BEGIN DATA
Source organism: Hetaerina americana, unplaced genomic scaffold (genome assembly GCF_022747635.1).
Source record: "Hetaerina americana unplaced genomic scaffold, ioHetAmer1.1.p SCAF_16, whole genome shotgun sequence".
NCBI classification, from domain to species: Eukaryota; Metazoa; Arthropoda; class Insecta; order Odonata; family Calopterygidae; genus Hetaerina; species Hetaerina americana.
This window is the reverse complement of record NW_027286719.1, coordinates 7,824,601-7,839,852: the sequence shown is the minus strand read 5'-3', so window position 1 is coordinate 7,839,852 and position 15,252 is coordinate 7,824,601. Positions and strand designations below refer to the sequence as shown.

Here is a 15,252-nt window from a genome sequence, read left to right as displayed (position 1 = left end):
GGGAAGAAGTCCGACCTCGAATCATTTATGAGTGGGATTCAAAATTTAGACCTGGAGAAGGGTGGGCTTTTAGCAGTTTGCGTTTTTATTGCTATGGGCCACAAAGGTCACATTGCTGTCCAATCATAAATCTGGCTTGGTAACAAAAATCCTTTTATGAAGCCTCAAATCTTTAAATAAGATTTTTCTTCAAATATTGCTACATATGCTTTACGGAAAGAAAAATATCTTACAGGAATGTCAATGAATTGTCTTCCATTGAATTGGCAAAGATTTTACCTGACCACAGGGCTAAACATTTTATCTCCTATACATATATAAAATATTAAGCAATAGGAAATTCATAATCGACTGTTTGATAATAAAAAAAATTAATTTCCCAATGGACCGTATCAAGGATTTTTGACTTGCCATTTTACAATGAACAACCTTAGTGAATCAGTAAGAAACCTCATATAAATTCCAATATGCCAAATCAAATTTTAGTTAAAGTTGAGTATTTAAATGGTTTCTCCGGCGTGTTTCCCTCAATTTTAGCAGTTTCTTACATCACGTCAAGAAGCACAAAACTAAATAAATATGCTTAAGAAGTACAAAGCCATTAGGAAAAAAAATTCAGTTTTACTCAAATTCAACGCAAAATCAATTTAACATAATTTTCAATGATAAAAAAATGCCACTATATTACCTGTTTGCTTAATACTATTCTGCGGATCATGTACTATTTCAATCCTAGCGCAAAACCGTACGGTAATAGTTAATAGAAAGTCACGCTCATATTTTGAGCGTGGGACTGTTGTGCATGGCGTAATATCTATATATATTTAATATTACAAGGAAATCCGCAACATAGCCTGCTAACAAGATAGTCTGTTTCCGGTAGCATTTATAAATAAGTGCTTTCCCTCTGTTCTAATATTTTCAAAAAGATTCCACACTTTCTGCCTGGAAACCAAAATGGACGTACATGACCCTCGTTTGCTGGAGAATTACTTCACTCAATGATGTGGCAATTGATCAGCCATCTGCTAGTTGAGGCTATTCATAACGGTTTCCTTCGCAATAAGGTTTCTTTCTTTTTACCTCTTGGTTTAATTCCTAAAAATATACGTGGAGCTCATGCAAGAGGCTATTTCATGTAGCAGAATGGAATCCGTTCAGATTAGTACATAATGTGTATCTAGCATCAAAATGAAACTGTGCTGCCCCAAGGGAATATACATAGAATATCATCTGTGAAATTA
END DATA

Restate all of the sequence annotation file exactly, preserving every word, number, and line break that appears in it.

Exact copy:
Source organism: Hetaerina americana, unplaced genomic scaffold (genome assembly GCF_022747635.1).
Source record: "Hetaerina americana unplaced genomic scaffold, ioHetAmer1.1.p SCAF_16, whole genome shotgun sequence".
NCBI classification, from domain to species: Eukaryota; Metazoa; Arthropoda; class Insecta; order Odonata; family Calopterygidae; genus Hetaerina; species Hetaerina americana.
This window is the reverse complement of record NW_027286719.1, coordinates 7,824,601-7,839,852: the sequence shown is the minus strand read 5'-3', so window position 1 is coordinate 7,839,852 and position 15,252 is coordinate 7,824,601. Positions and strand designations below refer to the sequence as shown.

Here is a 15,252-nt window from a genome sequence, read left to right as displayed (position 1 = left end):
GGGAAGAAGTCCGACCTCGAATCATTTATGAGTGGGATTCAAAATTTAGACCTGGAGAAGGGTGGGCTTTTAGCAGTTTGCGTTTTTATTGCTATGGGCCACAAAGGTCACATTGCTGTCCAATCATAAATCTGGCTTGGTAACAAAAATCCTTTTATGAAGCCTCAAATCTTTAAATAAGATTTTTCTTCAAATATTGCTACATATGCTTTACGGAAAGAAAAATATCTTACAGGAATGTCAATGAATTGTCTTCCATTGAATTGGCAAAGATTTTACCTGACCACAGGGCTAAACATTTTATCTCCTATACATATATAAAATATTAAGCAATAGGAAATTCATAATCGACTGTTTGATAATAAAAAAAATTAATTTCCCAATGGACCGTATCAAGGATTTTTGACTTGCCATTTTACAATGAACAACCTTAGTGAATCAGTAAGAAACCTCATATAAATTCCAATATGCCAAATCAAATTTTAGTTAAAGTTGAGTATTTAAATGGTTTCTCCGGCGTGTTTCCCTCAATTTTAGCAGTTTCTTACATCACGTCAAGAAGCACAAAACTAAATAAATATGCTTAAGAAGTACAAAGCCATTAGGAAAAAAAATTCAGTTTTACTCAAATTCAACGCAAAATCAATTTAACATAATTTTCAATGATAAAAAAATGCCACTATATTACCTGTTTGCTTAATACTATTCTGCGGATCATGTACTATTTCAATCCTAGCGCAAAACCGTACGGTAATAGTTAATAGAAAGTCACGCTCATATTTTGAGCGTGGGACTGTTGTGCATGGCGTAATATCTATATATATTTAATATTACAAGGAAATCCGCAACATAGCCTGCTAACAAGATAGTCTGTTTCCGGTAGCATTTATAAATAAGTGCTTTCCCTCTGTTCTAATATTTTCAAAAAGATTCCACACTTTCTGCCTGGAAACCAAAATGGACGTACATGACCCTCGTTTGCTGGAGAATTACTTCACTCAATGATGTGGCAATTGATCAGCCATCTGCTAGTTGAGGCTATTCATAACGGTTTCCTTCGCAATAAGGTTTCTTTCTTTTTACCTCTTGGTTTAATTCCTAAAAATATACGTGGAGCTCATGCAAGAGGCTATTTCATGTAGCAGAATGGAATCCGTTCAGATTAGTACATAATGTGTATCTAGCATCAAAATGAAACTGTGCTGCCCCAAGGGAATATACATAGAATATCATCTGTGAAATTA